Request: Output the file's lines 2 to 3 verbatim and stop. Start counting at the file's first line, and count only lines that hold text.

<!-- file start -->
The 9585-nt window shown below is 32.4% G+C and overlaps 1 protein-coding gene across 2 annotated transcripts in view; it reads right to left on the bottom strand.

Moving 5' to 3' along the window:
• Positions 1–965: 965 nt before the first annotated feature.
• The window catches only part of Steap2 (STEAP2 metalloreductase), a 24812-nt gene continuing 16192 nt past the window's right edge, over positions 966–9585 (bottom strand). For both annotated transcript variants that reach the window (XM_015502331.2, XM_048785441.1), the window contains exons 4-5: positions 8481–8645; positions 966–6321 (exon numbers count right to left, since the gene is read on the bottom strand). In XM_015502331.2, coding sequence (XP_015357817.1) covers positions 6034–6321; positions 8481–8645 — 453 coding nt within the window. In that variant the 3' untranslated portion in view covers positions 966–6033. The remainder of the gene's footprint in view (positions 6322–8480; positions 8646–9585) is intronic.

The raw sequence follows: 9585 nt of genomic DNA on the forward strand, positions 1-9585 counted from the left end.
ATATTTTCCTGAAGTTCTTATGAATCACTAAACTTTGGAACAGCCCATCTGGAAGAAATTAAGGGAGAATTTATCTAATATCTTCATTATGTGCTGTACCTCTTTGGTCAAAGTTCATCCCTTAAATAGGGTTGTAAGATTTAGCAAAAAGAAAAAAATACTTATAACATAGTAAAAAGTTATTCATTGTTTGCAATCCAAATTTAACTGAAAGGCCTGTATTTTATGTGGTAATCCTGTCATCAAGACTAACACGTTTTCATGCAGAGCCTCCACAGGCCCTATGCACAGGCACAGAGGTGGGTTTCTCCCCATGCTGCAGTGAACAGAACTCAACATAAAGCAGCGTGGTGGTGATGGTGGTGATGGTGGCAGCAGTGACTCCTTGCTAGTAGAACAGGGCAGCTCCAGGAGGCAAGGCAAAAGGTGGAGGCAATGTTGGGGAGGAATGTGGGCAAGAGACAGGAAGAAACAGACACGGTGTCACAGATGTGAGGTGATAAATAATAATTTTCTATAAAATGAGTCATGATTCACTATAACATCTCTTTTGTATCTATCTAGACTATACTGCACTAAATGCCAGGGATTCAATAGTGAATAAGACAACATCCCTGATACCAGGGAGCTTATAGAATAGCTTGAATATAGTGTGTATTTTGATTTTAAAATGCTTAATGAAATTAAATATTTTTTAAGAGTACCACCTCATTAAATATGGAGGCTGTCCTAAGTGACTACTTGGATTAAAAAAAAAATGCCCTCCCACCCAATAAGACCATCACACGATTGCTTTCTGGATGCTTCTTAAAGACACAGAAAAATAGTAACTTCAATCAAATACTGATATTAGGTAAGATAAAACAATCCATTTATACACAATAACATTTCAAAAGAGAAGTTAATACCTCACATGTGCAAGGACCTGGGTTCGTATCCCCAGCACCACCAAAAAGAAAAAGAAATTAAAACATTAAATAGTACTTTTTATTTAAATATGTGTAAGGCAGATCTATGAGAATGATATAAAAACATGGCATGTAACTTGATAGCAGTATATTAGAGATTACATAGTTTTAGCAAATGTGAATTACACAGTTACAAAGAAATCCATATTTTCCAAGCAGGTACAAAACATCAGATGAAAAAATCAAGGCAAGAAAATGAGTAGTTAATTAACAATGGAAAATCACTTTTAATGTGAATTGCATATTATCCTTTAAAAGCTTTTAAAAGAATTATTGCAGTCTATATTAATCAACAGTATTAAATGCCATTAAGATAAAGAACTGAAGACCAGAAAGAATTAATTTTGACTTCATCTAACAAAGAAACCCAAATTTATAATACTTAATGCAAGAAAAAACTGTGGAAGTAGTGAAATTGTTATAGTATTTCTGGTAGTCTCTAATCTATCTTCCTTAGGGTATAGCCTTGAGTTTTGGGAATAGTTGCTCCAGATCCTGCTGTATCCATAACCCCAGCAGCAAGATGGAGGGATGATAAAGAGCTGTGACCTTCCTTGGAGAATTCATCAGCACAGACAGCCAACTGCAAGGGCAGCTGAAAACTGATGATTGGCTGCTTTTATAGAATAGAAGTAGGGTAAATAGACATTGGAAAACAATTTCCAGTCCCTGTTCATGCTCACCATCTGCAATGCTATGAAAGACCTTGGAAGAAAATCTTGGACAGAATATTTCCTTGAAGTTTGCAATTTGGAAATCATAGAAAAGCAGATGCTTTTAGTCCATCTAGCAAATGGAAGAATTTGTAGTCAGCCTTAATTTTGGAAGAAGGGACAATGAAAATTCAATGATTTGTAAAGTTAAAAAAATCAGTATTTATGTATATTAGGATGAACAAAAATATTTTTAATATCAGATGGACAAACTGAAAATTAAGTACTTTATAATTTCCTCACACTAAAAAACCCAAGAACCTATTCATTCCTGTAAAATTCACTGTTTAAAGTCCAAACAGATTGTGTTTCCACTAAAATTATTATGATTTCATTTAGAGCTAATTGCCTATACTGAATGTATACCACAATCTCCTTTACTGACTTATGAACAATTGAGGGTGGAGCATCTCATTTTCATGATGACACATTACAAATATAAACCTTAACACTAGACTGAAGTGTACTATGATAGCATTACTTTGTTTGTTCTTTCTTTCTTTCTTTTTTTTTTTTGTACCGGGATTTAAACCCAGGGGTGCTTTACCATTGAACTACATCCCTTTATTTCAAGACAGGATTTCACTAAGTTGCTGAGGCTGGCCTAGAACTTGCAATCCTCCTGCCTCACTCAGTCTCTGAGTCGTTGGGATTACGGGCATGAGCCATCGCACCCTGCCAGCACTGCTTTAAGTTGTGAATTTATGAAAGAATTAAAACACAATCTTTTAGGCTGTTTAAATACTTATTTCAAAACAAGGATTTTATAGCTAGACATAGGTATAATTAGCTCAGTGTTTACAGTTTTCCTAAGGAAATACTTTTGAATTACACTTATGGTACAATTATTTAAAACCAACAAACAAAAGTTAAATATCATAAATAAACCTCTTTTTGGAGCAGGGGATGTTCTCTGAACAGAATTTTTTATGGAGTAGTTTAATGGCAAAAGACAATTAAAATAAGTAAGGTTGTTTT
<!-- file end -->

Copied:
Moving 5' to 3' along the window:
• Positions 1–965: 965 nt before the first annotated feature.